Key congressional panel poised to press Navy on whether they’ll drain fuel from Red Hill tanks
HONOLULU (HawaiiNewsNow) - A key Congressional panel will hold a hearing next week over the Navy’s handling of the Red Hill water contamination.
The House Armed Services’ Subcommittee on Readiness will call some of the Navy’s top officials in Hawaii and on the mainland to testify about the fuel spill. They will also question them about whether the Navy plans to comply with the state’s order to shut down the fuel tanks.
“We also want to look at what the military is doing to take care of the military and the civilian families that have been affected in the housing areas,” said U.S. Rep. Kai Kahele, a member of the subcommittee.
Kahele said the Navy facility has over 75 closed circuit cameras and that the committee will likely request the recordings.
“One of the things we got a chance to look in the Red Hill tunnel system is a close circuit ... camera system that should have recorded the May 6 (fuel spill) incident and the Nov. 20 incident,” he said.
Those cameras could also show how fuel got into the drinking water.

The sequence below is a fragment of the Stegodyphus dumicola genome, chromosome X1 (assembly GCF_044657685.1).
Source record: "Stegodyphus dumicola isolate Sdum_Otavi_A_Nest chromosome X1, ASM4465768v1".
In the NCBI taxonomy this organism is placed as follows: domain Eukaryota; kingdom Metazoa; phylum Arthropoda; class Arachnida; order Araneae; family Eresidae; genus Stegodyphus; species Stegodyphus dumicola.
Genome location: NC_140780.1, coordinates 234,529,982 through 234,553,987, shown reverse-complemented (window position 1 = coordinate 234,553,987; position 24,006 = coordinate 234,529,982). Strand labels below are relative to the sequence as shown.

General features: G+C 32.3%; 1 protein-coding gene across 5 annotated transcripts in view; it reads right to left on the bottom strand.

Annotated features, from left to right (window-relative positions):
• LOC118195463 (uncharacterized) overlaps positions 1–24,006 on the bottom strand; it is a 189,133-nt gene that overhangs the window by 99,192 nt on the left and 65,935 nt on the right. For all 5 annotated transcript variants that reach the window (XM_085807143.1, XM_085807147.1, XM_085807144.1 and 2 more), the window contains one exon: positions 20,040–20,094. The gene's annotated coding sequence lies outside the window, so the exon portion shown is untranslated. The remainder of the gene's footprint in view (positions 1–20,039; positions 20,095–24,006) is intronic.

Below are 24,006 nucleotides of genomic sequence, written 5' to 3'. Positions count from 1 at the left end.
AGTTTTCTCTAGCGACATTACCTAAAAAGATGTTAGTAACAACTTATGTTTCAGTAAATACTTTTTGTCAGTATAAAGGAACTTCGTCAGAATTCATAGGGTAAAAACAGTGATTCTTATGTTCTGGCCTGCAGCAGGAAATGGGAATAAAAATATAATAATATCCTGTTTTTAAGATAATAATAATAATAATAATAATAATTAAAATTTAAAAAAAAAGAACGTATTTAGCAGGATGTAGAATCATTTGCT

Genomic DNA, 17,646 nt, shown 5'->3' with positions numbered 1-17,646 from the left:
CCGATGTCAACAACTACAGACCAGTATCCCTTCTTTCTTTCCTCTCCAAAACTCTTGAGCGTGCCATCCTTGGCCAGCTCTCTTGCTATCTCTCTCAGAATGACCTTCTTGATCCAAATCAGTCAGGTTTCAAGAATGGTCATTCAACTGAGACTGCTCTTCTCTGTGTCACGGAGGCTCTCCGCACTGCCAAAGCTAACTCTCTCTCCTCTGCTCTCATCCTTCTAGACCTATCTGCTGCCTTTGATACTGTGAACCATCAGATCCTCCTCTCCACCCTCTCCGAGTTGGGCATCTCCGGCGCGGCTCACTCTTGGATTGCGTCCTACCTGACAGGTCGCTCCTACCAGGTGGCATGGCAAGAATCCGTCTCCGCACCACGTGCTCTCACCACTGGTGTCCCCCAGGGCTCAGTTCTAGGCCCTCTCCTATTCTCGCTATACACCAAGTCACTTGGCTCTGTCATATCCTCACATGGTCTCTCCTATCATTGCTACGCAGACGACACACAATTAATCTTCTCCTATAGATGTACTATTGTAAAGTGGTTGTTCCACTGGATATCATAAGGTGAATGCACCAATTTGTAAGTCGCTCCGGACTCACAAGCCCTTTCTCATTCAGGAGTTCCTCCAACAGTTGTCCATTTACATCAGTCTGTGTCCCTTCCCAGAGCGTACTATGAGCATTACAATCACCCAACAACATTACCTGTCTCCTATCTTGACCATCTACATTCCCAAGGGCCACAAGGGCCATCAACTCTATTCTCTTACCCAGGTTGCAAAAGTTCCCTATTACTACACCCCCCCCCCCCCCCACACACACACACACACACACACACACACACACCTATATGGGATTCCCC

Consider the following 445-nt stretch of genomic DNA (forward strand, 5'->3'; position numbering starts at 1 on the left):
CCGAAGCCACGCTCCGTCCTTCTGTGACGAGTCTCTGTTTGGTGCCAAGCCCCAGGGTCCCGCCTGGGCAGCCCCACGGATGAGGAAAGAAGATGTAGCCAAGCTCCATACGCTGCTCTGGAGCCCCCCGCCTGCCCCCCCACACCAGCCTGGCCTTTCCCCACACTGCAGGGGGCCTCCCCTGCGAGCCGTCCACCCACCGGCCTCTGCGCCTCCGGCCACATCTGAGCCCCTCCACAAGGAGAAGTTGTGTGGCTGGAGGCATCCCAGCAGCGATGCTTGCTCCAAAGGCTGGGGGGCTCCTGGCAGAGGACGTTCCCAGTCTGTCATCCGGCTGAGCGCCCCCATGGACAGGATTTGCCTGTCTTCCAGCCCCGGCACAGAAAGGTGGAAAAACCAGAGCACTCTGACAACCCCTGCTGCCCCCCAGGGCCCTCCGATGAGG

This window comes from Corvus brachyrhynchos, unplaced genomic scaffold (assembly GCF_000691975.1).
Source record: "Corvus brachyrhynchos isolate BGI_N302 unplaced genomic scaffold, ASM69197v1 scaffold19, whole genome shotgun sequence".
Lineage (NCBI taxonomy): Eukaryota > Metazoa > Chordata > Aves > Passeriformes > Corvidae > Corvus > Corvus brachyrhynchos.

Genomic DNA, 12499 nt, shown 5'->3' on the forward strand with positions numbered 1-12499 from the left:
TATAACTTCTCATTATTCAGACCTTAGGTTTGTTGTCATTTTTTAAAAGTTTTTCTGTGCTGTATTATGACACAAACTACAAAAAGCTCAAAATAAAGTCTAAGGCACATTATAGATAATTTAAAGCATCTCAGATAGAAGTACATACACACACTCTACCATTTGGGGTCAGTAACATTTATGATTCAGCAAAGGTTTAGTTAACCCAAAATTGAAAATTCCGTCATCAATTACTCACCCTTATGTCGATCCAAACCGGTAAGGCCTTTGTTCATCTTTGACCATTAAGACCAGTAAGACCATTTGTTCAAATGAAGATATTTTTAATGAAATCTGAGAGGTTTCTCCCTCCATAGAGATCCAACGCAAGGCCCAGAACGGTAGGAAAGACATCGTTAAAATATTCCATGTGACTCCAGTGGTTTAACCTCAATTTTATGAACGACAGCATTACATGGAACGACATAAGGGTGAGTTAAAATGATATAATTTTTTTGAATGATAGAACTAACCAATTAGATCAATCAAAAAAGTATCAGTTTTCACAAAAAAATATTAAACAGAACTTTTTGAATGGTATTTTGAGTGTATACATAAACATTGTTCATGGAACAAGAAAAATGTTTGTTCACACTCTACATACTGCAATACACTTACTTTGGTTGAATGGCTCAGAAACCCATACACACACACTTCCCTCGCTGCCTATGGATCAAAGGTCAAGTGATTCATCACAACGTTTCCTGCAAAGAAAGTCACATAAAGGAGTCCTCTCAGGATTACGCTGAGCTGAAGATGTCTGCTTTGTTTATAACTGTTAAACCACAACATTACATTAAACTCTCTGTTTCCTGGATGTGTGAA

During a tour with Kahele and state and city lawmakers, the Navy disclosed that fuel escaped undetected through a ditch after a worker ruptured a pipe on Nov. 20.
“They actually didn’t realize there was a small drain line that was going underneath the rail track that sent the fuel into the Red Hill well,” said state Rep. Sonny Ganaden, who represents Kalihi.
The Navy and the Army are now flushing the military water distribution system but the clean-up will take longer in some neighborhoods.
During a town hall meeting Thursday, Army officials said displaced residents in the Aliamanu Military Reservation likely won’t be able to return to their homes until February.
The Army said recent tests done after an initial round of flushing still detected petroleum. It said it will start flushing again over the next 10 days.
“We did have a dirty result. A dirty test come back and that’s why we’re re-flushing again,” said Maj. Gen. Joseph Ryan of the U.S. Army.
“We’re going to re-flush the system until we get the results we want.”
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